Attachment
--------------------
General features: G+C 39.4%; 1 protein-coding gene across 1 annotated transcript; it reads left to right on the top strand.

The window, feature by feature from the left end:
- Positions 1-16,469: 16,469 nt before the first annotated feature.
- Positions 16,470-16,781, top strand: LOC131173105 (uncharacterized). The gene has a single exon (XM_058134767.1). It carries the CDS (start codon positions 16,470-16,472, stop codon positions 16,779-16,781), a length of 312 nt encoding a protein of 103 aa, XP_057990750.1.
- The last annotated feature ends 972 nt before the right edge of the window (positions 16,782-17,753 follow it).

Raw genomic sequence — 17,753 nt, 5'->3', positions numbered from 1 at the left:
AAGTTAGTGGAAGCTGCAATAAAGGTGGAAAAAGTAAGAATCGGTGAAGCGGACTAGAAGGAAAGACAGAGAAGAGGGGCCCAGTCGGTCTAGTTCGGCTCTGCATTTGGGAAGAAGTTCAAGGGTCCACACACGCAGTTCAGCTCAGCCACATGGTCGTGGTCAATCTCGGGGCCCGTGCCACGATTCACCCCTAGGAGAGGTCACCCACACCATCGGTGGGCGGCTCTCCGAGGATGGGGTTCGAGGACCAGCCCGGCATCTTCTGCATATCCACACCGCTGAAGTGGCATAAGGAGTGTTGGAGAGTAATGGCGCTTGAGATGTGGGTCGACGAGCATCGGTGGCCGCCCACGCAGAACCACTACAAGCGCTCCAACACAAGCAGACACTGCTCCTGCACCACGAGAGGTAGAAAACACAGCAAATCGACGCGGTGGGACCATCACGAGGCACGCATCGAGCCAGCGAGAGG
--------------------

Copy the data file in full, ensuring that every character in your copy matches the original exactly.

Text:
General features: G+C 39.4%; 1 protein-coding gene across 1 annotated transcript; it reads left to right on the top strand.

The window, feature by feature from the left end:
- Positions 1-16,469: 16,469 nt before the first annotated feature.
- Positions 16,470-16,781, top strand: LOC131173105 (uncharacterized). The gene has a single exon (XM_058134767.1). It carries the CDS (start codon positions 16,470-16,472, stop codon positions 16,779-16,781), a length of 312 nt encoding a protein of 103 aa, XP_057990750.1.
- The last annotated feature ends 972 nt before the right edge of the window (positions 16,782-17,753 follow it).

Raw genomic sequence — 17,753 nt, 5'->3', positions numbered from 1 at the left:
AAGTTAGTGGAAGCTGCAATAAAGGTGGAAAAAGTAAGAATCGGTGAAGCGGACTAGAAGGAAAGACAGAGAAGAGGGGCCCAGTCGGTCTAGTTCGGCTCTGCATTTGGGAAGAAGTTCAAGGGTCCACACACGCAGTTCAGCTCAGCCACATGGTCGTGGTCAATCTCGGGGCCCGTGCCACGATTCACCCCTAGGAGAGGTCACCCACACCATCGGTGGGCGGCTCTCCGAGGATGGGGTTCGAGGACCAGCCCGGCATCTTCTGCATATCCACACCGCTGAAGTGGCATAAGGAGTGTTGGAGAGTAATGGCGCTTGAGATGTGGGTCGACGAGCATCGGTGGCCGCCCACGCAGAACCACTACAAGCGCTCCAACACAAGCAGACACTGCTCCTGCACCACGAGAGGTAGAAAACACAGCAAATCGACGCGGTGGGACCATCACGAGGCACGCATCGAGCCAGCGAGAGG